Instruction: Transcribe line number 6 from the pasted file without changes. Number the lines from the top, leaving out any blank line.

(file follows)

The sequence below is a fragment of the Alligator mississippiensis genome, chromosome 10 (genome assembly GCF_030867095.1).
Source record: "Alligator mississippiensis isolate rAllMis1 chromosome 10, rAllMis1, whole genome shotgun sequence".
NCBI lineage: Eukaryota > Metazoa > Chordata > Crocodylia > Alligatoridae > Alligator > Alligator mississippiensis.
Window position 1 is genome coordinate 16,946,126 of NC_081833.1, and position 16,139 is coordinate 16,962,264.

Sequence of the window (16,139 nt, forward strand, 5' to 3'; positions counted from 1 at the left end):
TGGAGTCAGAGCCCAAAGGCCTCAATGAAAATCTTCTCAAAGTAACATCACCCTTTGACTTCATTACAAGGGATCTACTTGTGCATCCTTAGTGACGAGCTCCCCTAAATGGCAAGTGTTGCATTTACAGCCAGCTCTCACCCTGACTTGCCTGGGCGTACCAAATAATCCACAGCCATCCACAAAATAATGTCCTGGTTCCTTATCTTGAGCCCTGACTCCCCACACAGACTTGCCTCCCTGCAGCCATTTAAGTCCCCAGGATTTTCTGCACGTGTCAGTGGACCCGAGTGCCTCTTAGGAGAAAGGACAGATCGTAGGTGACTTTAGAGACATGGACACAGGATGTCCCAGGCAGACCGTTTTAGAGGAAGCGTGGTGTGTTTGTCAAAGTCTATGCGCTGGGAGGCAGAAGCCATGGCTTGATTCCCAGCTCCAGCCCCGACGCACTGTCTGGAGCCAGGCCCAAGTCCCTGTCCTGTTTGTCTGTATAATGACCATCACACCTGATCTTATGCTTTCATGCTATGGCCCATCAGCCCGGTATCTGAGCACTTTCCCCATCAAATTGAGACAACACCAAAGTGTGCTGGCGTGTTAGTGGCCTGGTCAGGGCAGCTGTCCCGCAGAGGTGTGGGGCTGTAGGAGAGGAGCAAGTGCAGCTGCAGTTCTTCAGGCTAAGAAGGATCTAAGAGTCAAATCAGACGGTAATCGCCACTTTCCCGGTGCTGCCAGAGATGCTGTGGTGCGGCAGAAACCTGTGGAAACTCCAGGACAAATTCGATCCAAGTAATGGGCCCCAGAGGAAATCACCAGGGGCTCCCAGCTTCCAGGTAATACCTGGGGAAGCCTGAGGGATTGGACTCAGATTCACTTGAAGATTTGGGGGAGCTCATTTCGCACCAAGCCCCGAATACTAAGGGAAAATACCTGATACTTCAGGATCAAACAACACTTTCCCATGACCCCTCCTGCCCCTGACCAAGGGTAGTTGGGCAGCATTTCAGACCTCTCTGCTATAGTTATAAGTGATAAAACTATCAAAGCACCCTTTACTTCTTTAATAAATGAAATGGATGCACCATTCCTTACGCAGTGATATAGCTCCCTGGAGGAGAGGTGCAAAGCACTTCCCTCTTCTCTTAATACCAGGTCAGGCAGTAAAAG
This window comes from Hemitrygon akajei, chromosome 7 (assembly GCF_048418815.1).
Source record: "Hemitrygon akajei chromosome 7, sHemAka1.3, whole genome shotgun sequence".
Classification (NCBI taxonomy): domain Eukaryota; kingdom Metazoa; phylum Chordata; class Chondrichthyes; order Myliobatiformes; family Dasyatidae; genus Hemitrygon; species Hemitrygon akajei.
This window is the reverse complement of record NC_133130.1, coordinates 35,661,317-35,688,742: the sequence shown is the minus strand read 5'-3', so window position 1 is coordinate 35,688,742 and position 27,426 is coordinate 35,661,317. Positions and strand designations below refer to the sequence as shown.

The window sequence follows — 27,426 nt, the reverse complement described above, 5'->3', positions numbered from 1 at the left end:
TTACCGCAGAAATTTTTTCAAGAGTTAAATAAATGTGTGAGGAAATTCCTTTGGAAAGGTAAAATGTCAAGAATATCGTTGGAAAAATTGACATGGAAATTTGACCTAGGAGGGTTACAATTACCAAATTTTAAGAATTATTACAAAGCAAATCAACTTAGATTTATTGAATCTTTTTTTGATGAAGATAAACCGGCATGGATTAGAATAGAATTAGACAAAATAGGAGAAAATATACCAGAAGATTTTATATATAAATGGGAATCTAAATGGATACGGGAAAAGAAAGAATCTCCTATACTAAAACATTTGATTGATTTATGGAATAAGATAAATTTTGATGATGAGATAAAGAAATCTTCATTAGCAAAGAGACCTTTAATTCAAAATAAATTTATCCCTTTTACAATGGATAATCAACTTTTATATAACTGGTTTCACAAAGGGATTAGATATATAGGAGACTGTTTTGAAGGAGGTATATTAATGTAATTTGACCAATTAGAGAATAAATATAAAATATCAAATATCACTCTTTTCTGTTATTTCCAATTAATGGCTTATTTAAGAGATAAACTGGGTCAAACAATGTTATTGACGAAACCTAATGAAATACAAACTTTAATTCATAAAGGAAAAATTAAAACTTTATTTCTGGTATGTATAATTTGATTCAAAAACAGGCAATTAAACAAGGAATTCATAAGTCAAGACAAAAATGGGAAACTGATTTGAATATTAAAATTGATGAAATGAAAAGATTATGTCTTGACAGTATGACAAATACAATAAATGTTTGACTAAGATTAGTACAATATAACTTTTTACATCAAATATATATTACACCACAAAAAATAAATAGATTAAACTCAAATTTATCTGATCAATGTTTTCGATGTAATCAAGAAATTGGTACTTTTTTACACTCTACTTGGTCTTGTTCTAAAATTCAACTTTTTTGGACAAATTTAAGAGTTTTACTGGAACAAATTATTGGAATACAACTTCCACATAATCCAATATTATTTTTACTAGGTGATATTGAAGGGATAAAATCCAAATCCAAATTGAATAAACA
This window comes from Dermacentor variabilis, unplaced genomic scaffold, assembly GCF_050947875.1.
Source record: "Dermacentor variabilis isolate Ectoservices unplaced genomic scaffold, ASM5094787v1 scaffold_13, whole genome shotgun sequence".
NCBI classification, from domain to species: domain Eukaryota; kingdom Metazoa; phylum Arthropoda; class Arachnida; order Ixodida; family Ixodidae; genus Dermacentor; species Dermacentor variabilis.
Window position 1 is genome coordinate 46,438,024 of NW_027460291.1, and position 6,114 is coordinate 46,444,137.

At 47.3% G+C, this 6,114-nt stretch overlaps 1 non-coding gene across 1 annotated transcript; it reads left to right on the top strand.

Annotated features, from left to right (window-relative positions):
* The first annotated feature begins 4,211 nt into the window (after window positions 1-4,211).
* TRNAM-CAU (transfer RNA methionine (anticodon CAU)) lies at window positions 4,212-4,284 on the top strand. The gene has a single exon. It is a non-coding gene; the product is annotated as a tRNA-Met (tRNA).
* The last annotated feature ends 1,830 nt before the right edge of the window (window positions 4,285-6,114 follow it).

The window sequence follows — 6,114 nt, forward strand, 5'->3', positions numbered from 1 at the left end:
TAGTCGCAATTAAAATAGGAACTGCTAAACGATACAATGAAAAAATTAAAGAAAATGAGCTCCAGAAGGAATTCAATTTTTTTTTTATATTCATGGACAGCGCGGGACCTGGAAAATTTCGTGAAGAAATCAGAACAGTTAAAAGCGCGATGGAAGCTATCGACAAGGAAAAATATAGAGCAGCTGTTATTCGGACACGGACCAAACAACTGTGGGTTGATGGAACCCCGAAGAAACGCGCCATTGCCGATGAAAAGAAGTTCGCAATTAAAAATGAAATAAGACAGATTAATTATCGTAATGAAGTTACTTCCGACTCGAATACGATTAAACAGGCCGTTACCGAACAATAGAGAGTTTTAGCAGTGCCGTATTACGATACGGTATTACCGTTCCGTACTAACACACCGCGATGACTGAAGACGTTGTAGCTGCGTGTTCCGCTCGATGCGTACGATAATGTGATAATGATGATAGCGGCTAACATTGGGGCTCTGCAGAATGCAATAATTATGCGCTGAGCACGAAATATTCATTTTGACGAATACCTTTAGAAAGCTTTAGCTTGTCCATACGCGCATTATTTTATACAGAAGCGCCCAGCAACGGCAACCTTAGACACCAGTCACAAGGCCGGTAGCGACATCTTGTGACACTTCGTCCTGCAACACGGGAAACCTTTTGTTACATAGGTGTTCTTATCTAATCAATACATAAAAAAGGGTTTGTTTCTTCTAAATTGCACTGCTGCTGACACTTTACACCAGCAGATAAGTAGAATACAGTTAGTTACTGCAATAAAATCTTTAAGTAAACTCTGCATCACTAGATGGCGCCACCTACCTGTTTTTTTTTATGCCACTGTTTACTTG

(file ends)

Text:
TGGAGTCAGAGCCCAAAGGCCTCAATGAAAATCTTCTCAAAGTAACATCACCCTTTGACTTCATTACAAGGGATCTACTTGTGCATCCTTAGTGACGAGCTCCCCTAAATGGCAAGTGTTGCATTTACAGCCAGCTCTCACCCTGACTTGCCTGGGCGTACCAAATAATCCACAGCCATCCACAAAATAATGTCCTGGTTCCTTATCTTGAGCCCTGACTCCCCACACAGACTTGCCTCCCTGCAGCCATTTAAGTCCCCAGGATTTTCTGCACGTGTCAGTGGACCCGAGTGCCTCTTAGGAGAAAGGACAGATCGTAGGTGACTTTAGAGACATGGACACAGGATGTCCCAGGCAGACCGTTTTAGAGGAAGCGTGGTGTGTTTGTCAAAGTCTATGCGCTGGGAGGCAGAAGCCATGGCTTGATTCCCAGCTCCAGCCCCGACGCACTGTCTGGAGCCAGGCCCAAGTCCCTGTCCTGTTTGTCTGTATAATGACCATCACACCTGATCTTATGCTTTCATGCTATGGCCCATCAGCCCGGTATCTGAGCACTTTCCCCATCAAATTGAGACAACACCAAAGTGTGCTGGCGTGTTAGTGGCCTGGTCAGGGCAGCTGTCCCGCAGAGGTGTGGGGCTGTAGGAGAGGAGCAAGTGCAGCTGCAGTTCTTCAGGCTAAGAAGGATCTAAGAGTCAAATCAGACGGTAATCGCCACTTTCCCGGTGCTGCCAGAGATGCTGTGGTGCGGCAGAAACCTGTGGAAACTCCAGGACAAATTCGATCCAAGTAATGGGCCCCAGAGGAAATCACCAGGGGCTCCCAGCTTCCAGGTAATACCTGGGGAAGCCTGAGGGATTGGACTCAGATTCACTTGAAGATTTGGGGGAGCTCATTTCGCACCAAGCCCCGAATACTAAGGGAAAATACCTGATACTTCAGGATCAAACAACACTTTCCCATGACCCCTCCTGCCCCTGACCAAGGGTAGTTGGGCAGCATTTCAGACCTCTCTGCTATAGTTATAAGTGATAAAACTATCAAAGCACCCTTTACTTCTTTAATAAATGAAATGGATGCACCATTCCTTACGCAGTGATATAGCTCCCTGGAGGAGAGGTGCAAAGCACTTCCCTCTTCTCTTAATACCAGGTCAGGCAGTAAAAG